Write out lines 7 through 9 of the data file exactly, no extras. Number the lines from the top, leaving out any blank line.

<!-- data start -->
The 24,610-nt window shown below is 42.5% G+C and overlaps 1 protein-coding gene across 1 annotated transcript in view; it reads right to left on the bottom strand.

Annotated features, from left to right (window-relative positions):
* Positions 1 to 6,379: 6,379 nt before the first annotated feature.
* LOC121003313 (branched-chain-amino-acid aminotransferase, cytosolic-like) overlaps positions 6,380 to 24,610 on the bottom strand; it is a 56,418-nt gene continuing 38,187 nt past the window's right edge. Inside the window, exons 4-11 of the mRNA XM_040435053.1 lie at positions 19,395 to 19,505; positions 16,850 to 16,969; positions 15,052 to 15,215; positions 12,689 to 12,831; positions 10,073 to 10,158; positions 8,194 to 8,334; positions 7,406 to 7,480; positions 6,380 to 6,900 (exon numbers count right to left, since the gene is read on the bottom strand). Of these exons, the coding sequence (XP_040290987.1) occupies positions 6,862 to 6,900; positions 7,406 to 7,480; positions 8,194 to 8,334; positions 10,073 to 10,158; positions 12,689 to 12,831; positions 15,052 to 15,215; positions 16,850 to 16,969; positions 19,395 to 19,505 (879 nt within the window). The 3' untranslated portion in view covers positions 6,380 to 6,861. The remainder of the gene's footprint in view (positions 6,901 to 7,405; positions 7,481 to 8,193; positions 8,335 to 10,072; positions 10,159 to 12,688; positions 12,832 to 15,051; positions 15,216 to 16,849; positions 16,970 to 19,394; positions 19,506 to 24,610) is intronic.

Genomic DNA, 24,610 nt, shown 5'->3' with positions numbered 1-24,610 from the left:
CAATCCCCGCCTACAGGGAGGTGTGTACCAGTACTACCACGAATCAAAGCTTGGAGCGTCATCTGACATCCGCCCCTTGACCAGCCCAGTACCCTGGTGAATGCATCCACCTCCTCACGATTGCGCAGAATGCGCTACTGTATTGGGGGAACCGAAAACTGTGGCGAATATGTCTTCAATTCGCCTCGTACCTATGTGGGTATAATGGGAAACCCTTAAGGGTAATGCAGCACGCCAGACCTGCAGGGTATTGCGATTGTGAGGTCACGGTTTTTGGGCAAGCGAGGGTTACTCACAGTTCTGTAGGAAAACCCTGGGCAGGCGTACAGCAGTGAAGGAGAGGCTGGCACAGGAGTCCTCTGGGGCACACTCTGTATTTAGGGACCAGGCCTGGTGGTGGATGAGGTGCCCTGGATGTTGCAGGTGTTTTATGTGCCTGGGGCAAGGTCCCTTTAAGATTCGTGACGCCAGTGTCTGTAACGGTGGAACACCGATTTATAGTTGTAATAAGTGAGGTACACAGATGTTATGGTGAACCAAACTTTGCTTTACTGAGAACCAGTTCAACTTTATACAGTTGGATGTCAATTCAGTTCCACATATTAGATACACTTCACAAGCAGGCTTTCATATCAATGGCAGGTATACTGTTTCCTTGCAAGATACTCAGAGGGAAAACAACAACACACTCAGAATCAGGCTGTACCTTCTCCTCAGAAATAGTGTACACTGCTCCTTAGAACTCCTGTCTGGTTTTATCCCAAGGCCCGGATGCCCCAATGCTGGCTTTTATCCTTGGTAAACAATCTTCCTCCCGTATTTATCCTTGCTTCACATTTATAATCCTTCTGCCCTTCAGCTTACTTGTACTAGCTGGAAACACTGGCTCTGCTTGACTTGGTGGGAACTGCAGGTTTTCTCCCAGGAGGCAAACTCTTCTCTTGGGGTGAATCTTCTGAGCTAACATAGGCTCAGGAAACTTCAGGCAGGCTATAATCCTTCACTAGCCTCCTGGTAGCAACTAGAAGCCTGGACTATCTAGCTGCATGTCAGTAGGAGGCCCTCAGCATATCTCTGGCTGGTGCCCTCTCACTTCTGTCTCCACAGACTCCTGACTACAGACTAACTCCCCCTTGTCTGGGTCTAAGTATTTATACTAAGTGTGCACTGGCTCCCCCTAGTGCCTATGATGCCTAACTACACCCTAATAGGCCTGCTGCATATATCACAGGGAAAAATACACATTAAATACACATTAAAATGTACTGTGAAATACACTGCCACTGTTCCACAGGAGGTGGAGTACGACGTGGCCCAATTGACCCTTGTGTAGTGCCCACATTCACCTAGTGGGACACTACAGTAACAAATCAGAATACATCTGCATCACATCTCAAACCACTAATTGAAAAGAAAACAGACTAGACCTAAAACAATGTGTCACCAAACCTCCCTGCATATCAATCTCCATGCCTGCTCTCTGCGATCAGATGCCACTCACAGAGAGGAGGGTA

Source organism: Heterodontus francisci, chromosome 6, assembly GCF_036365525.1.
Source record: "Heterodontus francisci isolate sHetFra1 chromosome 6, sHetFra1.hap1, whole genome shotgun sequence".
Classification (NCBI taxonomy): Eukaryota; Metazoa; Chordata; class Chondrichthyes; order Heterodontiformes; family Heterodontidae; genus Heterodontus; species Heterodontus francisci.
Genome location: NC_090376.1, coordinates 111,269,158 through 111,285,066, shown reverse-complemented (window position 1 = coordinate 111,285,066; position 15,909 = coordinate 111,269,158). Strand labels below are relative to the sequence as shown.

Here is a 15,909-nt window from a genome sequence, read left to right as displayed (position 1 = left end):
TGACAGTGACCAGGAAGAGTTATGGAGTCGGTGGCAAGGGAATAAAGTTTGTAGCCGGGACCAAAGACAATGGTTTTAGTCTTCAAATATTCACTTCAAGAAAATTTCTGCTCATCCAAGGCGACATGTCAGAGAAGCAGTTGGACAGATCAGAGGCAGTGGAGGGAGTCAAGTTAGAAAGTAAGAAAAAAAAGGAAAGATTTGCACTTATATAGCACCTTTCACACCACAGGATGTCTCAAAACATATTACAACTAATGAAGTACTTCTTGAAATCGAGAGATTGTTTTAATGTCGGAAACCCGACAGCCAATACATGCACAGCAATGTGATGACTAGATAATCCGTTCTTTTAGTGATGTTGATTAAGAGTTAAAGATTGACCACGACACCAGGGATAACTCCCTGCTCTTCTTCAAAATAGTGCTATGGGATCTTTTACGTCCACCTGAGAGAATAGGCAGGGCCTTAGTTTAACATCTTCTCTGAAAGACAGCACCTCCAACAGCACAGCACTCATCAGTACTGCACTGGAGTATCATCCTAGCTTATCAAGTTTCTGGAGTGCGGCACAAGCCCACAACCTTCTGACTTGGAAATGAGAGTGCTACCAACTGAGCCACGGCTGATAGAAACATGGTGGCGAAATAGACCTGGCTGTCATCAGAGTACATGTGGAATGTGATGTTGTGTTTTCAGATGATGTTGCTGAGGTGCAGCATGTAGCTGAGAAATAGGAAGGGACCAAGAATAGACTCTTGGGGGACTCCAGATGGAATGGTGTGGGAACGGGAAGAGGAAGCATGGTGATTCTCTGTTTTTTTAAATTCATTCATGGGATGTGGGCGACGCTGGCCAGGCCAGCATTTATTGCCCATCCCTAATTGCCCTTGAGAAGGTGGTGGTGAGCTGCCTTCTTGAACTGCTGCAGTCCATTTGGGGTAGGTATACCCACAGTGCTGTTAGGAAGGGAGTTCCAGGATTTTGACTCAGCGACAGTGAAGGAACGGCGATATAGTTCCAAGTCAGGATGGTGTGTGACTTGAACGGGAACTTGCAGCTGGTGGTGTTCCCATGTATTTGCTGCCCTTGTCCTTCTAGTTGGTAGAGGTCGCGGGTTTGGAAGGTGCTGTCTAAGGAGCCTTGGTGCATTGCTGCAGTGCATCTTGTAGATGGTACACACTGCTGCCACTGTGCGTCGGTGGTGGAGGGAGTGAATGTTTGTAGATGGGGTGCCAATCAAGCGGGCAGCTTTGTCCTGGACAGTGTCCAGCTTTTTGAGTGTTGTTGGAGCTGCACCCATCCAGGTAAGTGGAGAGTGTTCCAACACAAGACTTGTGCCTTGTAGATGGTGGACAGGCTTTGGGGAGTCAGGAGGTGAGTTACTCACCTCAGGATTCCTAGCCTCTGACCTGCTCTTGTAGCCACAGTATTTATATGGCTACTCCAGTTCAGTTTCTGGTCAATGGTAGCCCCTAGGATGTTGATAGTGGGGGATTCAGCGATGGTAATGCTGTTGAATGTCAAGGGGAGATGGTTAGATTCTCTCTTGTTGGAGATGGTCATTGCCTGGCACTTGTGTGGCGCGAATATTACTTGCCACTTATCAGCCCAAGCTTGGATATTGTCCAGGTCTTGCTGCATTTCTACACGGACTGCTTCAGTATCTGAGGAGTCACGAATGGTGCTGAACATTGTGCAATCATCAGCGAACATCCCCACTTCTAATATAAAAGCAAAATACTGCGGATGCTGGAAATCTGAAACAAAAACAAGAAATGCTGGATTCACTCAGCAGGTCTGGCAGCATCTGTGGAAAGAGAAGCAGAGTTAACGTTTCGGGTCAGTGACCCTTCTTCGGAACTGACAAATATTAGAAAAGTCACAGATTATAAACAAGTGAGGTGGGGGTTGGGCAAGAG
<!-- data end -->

Source organism: Heterodontus francisci, chromosome 6, assembly GCF_036365525.1.
Source record: "Heterodontus francisci isolate sHetFra1 chromosome 6, sHetFra1.hap1, whole genome shotgun sequence".
Classification (NCBI taxonomy): Eukaryota; Metazoa; Chordata; class Chondrichthyes; order Heterodontiformes; family Heterodontidae; genus Heterodontus; species Heterodontus francisci.